Modern, state-of-the-art hardware roots of trust have a CPU that can execute applications to support its platform. These hardware roots of trust must also support mechanisms for isolating security assets between each of the applications. For example, one likely does not want their cryptographic accelerator application to have access to the secure firmware update assets and vice versa.

Going back to Mike Hamburg’s quote above, one can also use hardware roots of trust to help with solving the microarchitectural attacks plaguing the industry today. Given the proper software ecosystem support, one can offload critical security functionality to a hardware root of trust. A root of trust that has been designed from the bottom with security in mind should not be susceptible to similar attacks as the high-level CPU system. Secure keys managed and used inside the root of trust would no longer be vulnerable to exposure.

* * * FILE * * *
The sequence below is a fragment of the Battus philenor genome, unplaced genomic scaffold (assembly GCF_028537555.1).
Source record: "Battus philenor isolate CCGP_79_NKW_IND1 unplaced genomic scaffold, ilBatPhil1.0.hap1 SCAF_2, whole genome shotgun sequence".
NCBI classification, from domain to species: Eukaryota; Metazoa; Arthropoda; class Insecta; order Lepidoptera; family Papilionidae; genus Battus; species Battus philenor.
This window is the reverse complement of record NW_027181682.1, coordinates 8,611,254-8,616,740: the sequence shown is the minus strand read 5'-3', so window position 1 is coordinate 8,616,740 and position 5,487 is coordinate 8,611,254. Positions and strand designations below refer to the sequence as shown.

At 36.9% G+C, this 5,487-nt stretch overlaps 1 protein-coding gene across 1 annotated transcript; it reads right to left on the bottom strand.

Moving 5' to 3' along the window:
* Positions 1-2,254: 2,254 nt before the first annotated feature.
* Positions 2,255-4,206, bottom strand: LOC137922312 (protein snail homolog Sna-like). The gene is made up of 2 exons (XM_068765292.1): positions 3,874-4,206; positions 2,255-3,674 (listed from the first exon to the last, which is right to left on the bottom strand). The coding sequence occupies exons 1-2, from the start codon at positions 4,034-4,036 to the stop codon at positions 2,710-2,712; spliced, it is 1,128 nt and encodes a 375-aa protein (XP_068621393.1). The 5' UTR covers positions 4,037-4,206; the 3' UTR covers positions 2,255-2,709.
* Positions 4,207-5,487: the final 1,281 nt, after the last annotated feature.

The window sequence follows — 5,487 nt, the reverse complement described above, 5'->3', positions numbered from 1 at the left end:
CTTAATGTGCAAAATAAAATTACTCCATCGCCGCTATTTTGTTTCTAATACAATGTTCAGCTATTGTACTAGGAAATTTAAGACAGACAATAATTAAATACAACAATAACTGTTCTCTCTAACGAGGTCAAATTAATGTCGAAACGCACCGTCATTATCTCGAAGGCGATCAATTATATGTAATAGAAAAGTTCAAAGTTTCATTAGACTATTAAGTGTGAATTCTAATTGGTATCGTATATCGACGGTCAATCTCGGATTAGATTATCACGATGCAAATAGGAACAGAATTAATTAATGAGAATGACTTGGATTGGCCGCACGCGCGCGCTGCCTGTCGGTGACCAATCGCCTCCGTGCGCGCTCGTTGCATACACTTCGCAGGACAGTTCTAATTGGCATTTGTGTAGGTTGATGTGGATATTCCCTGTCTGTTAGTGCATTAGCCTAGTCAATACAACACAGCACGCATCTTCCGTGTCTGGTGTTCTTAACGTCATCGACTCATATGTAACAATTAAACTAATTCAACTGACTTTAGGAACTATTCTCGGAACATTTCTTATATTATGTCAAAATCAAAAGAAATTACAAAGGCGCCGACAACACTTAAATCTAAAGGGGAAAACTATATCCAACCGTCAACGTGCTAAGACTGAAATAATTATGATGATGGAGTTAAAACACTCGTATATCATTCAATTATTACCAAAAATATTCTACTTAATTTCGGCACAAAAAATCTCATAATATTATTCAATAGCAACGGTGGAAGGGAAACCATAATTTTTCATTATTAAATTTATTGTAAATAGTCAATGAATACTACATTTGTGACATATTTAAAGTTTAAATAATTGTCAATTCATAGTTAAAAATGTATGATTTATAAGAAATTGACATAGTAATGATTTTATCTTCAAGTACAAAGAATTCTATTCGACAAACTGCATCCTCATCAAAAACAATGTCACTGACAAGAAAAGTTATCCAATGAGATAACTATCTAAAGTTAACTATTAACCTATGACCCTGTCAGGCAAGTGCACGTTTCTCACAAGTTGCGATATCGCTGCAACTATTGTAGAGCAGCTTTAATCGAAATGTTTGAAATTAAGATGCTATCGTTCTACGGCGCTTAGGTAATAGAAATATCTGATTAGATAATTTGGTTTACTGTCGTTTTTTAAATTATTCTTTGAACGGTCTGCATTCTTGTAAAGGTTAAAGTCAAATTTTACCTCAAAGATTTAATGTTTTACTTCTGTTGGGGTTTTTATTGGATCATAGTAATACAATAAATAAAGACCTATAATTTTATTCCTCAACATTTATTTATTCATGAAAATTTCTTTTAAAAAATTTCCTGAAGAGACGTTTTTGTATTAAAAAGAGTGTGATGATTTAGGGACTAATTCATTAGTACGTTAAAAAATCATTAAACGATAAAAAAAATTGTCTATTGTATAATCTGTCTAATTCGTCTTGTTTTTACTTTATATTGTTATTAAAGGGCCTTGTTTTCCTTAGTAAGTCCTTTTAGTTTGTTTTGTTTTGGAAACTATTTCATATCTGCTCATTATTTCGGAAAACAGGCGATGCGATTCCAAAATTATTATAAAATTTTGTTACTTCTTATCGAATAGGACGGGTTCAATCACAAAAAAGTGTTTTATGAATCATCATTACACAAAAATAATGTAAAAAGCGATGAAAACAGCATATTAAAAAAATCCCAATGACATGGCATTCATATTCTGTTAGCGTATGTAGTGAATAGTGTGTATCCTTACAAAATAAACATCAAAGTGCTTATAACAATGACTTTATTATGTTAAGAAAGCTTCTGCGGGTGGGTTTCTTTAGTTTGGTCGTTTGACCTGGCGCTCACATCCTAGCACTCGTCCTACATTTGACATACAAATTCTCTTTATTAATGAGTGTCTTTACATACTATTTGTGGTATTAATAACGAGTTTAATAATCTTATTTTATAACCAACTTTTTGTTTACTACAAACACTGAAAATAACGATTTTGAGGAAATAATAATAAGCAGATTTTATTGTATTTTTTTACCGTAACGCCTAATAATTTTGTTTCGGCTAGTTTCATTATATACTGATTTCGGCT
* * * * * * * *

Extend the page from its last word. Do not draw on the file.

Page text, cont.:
Cloud service providers have a lot on their minds when it comes to securing their solution. To alleviate some of these concerns, they must demand the latest security solutions from their vendors. Each vendor of each layer of the cloud platform solution must be able to provide answers to how they are staying on the cutting edge of security technology.

These security solutions should include using hardware roots of trust. Beyond simply including hardware roots of trust in their products, cloud equipment vendors must also be able to explain how they are used. They should also be able to explain how the cloud service providers can take advantage of the hardware roots of trust themselves. 

After collecting the answers from their vendors regarding how their vendors are or are not using hardware roots of trust, cloud service providers can better assess their security risks. They can then put a plan in motion to move to new vendors who meet their security requirements.